Once you have mastered the basic rules of writing, it’s time to familiarize yourself with the Baybayin alphabet and characters. Take the time to learn each character by heart, starting with the vowels a, e/i and o/u and ending with punctuation.
The font used for this alphabet is Tagalog Stylized by Paul Morrow. Don’t worry if it looks a little different from other Baybayin text you see online. Each font has a slightly different style and appearance, but the characters are still the same. In the next section of this article, you will learn how to download and install your preferred font on your computer.
Don’t forget the basic writing rules which are as follows:
- Each consonant character has the inherent vowel /a/.
- To change the vowel /a/ to an /e/ or /i/, place a kudlit (dot or slash) above the character.
- To change the vowel /a/ to an /o/ or /u/, place a kudlit (dot or slash) below the character.
- To remove the vowel /a/ from a consonant character, place a krus-kudlit (cross sign) below the character.
It’s so easy to learn the Baybayin alphabet as long as you know the basic writing rules and have memorized each letter or character. All it takes is a little practice and patience, and you will soon know how to write and read Baybayin like the back of your hand.
How to Download and Install a Baybayin Font
You might notice that, after copying Baybayin text and pasting it to your Word document, you can’t replicate the style and appearance of the original script. What you see instead is a bunch of strange, unreadable characters. This happens if your computer doesn’t have the appropriate font installed.
To be able to read and write Baybayin on your computer, you will need to install a font that supports the script. Here are some free fonts that you can download and install on your PC or laptop:
- Paul Morrow’s Baybayin Fonts
- Niwang Uno (Windows and Mac)
- Baybayin Sisil by Lloyd Zapanta (Windows and Mac)
There are other Baybayin fonts that are created by individual designers and are available for download on font library sites, so feel free to search for them online.
After downloading the font, extract the contents using file compression software like WinRAR or 7-Zip. Install the font by doing the following:
- If you are using a Windows PC, copy the extracted files to the C:\Windows\Fonts folder to install the font. You can also double-click the font file and click Install.
- If you’re using a Mac computer, double-click the font in the Finder, and then click Install Font in the preview window.
Once the font is installed on your computer, you can type Baybayin in any software program or application such as Microsoft Word. Just select your preferred font (e.g. Tagalog Doctrina 1593) and you’re good to go.
How to Write Baybayin on Your Mobile Phone
Do you want to write Baybayin using your mobile phone? You don’t need to install anything because the default Android keyboard Gboard has native support for this script. All you have to do is to enable Baybayin for your virtual keyboard and then choose it as your language when typing.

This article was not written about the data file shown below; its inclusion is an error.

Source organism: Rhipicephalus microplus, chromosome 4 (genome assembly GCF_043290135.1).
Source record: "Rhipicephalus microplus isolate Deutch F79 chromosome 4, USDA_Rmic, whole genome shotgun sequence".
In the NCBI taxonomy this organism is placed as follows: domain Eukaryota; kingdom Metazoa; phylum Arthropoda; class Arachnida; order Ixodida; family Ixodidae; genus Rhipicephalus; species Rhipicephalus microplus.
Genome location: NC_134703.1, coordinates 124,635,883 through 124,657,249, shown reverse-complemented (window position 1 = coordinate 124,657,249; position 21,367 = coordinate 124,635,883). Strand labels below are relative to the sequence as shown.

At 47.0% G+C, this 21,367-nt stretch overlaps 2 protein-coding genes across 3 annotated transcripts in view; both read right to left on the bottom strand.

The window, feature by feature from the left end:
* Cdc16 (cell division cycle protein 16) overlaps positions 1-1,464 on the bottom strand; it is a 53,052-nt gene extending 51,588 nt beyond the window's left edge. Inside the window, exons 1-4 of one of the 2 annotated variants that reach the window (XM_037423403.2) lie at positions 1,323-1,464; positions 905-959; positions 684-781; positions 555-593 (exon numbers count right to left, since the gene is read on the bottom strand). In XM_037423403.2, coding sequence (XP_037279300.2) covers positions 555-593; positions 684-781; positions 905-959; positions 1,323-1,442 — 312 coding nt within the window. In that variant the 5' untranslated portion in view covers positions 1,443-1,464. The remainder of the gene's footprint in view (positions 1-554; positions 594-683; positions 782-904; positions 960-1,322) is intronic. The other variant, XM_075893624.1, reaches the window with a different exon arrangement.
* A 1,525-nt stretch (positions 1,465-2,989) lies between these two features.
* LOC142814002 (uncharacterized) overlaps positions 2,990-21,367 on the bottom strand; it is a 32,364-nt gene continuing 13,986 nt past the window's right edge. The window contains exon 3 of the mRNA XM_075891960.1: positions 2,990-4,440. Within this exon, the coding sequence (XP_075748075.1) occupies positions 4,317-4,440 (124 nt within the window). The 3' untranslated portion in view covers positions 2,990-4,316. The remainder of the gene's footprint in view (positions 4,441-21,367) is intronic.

Follow these steps to enable Baybayin for your Android device:
- Open the Settings application on your phone.
- Select System or System settings.
- Select Keyboard and input method or Language and input.
- On the list of keyboards, choose Gboard.
- Tap Languages.
- Press Add Keyboard or Add Language.
- Scroll down the list of languages and select Filipino (Baybayin).
- Click Done.
To start typing, just tap the globe icon before the space bar and the Baybayin keyboard will be activated.
If you’re using an iPhone or iPad, you can type in Baybayin by installing a third-party application such as this one. As of this writing, iOS doesn’t have native support for the script yet.
Learning how to read and write Baybayin may seem daunting at first, but with some practice, patience and effort, it will soon become second nature to you. Baybayin is far from going mainstream, but by learning and studying it, you help to preserve a piece of ancient Filipino culture and history. Plus, your knowledge will definitely come handy when you need to interpret Baybayin text, make decorative designs, or simply impress your friends.
We hope that our guide is a big help in your desire to learn the traditional Filipino writing system. Feel free to share this article with your friends who might also be interested to learn Baybayin.
Nice article! Btw, I wrote the original “Learn Baybayin” translator. Glad you can use it.
Just like to point out that the translator works on fonts that are unicode compatible, but not all user-made fonts follow the same convention. For example, all Paul Morrow’s fonts are compatible but Niwang Uno isn’t. For these incompatible fonts, additional pre-processing needs to be done in the translator.
Thanks! And thank you for making the translator available for public use.